Editor’s note: This post was originally published on 1/27/14 and has been updated for accuracy and comprehension.
Effective business writing skills are vital.
No matter what industry you're in, you have to be able to communicate in the form of writing.
Even day-to-day communication with co-workers and clients calls for us to be able to communicate with the written word.
As you'll see in the following examples, understanding your audience, having a structured plan and being precise are the important elements that come together to make your business writing effective.
Here's what you need to know about effective business writing.
Before you even start writing, you need to understand your audience and what you're trying to communicate to them.
Unless you're writing in your personal journal, you have some type of audience and you need to know what their needs are and know how to address them.
Here are some questions to as yourself as you begin to write:
Sometimes, to further understand your audience, you have to think like them and converse with yourself. Pretend that your piece of writing is a verbal dialogue between you and your audience.
What would you say? How would they respond? What type of information is necessary and what information needs to be left out? What do they want to hear?
Start answering questions by having a conversation in your head. This allows you to truly get inside your readers' heads by simplifying your approach.
It's a good idea to begin with an outline of the points you want to cover in this particular piece of writing.
You can use bullet lists or numbers to jot down the main ideas you want to cover. Once this list is created, go back through and "beef up" the list by adding subcategories.
For example, if you were drawing up plans for your inbound marketing strategy, you may start with a list that looks like this:
A. Purpose for focusing on inbound
B. Execution of strategy
C. Related costs
D. Goals, milestones, ROI
E. Examples of companies that do it right
Once the main points are outlined, you can begin adding detail by subcategorizing each point.
Here's what your business writing plan may look like:
A very clear picture begins to appear as you structure a blueprint for your writing piece.
From here, you could write a complete three-month plan that covers all aspects of your outline.
Intentions and results are two very different things.
You could have the best intentions and still not communicate effectively. This causes a whirlwind of confusion and frustration for everyone. When you're writing, you can often save time (and money,) by being precise.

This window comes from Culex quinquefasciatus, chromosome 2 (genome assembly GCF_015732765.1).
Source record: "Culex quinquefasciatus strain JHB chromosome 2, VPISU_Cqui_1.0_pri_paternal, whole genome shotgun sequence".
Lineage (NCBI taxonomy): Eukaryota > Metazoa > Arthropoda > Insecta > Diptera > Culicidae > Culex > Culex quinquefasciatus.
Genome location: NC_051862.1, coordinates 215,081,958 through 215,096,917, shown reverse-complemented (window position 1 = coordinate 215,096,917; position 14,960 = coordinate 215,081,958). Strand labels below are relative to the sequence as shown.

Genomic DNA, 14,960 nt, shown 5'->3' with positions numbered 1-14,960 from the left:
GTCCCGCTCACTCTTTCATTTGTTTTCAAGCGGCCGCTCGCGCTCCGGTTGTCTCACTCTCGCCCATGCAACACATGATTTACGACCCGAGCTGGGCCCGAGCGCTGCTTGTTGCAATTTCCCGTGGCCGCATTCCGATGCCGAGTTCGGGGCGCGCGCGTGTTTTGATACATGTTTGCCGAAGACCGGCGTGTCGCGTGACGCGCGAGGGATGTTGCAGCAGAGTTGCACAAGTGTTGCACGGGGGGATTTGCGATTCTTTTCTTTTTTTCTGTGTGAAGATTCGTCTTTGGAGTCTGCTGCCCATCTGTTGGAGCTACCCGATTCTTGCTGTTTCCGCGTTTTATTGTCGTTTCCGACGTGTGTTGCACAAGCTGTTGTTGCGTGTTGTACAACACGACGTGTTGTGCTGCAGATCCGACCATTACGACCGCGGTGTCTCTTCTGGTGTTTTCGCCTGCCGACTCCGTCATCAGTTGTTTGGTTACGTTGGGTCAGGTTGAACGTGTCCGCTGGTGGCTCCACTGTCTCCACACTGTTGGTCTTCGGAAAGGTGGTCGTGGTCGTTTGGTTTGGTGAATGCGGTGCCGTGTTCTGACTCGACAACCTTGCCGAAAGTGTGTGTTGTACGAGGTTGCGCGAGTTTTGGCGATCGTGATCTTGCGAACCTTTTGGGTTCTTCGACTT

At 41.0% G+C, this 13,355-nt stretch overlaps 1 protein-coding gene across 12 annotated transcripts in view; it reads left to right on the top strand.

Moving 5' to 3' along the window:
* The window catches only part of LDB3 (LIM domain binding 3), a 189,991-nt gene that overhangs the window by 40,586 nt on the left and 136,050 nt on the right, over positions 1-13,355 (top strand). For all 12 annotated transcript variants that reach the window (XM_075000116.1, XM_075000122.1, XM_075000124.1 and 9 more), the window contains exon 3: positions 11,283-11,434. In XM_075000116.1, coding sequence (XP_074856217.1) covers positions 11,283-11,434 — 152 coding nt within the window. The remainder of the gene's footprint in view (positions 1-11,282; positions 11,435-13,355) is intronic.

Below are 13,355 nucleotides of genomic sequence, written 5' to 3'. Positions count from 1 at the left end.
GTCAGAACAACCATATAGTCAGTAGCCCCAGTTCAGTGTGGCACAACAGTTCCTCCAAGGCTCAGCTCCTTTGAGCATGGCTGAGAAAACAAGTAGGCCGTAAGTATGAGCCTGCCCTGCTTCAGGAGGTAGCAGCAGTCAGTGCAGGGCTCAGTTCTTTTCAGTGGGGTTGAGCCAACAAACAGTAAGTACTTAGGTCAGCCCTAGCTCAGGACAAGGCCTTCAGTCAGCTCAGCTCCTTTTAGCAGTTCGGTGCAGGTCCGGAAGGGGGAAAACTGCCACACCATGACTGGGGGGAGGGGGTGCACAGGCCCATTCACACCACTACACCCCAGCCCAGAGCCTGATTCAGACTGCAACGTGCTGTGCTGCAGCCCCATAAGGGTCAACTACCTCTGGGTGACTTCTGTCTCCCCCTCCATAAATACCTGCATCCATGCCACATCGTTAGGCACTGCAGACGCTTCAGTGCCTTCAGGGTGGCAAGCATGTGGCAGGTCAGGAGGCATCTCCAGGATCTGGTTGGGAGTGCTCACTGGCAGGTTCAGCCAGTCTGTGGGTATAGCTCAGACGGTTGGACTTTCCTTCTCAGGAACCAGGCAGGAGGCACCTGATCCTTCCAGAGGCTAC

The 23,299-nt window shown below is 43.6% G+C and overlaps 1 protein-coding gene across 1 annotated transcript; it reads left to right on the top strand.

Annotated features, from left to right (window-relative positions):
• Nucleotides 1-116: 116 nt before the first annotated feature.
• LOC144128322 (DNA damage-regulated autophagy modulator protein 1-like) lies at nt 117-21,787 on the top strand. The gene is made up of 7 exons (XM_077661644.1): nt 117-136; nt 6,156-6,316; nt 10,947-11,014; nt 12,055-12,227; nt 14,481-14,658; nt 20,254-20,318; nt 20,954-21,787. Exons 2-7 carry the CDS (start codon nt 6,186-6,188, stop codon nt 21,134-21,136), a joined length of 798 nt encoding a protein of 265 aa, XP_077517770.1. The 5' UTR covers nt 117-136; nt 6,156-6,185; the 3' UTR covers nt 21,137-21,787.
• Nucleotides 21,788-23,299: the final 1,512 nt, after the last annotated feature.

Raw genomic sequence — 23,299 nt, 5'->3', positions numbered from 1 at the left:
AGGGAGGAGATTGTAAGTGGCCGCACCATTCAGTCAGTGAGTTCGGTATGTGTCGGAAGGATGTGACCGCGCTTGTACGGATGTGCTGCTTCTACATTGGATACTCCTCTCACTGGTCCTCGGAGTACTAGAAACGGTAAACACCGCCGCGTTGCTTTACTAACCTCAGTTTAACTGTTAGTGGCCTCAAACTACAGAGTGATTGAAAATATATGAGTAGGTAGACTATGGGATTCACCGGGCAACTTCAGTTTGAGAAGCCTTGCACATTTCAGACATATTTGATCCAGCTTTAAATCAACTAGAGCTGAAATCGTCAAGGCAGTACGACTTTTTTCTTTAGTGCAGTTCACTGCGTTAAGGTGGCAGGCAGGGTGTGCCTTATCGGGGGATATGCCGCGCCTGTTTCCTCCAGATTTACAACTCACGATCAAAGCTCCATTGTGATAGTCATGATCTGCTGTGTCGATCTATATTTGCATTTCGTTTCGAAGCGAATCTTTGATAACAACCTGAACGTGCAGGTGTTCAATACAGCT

Take a look at the difference between these two pieces of communication.
Dear Client, Sending this to confirm your meeting with us next week that we talked about over the phone the other day. We really want to talk about some of the marketing ideas we have that will definitely help your business in the near future. Let me know if you are still planning on the meeting. We look forward to talking! Regards, Michael Scott
Dear Client, This email is to confirm our meeting:
You will be in attendance along with myself and my partner, Dwight. We will be discussing direct marketing strategies for quarter 1, so please come prepared with the information that was outlined in the brief we gave you last Tuesday. (Brief is attached to this email for reference.) Kindly respond via email or phone within 48 hours to confirm this meeting. Kind Regards, Michael G. Scott — Regional Manager of Dunder Mifflin, Scranton. firstname.lastname@example.org Office: 111-222-3333 Mobile: 222-333-4444
While the second email is slightly longer, it delivers much more information. Most people don't want to take the initial time to communicate like this because they think they're wasting time.
But the exact opposite is true. Had Michael Scott sent that first email, there would have been wasted communication when the client came back and asked, “What day and time is the meeting again? Is this video chat or in person? Do you want just me to come or for me to bring my partner? etc.”
This type of precision needs to be applied to master effective business writing. The difference between vague and precise could ultimately be the difference between getting a promotion, landing a client or expanding your company.
While this article outlines simple principles, they're important to address. Entrepreneurs and other professionals who don't know how to effectively communicate through writing ultimately end up hurting their careers.
Take time to make sure your communication is effective. Understand your audience, stay structured and be precise.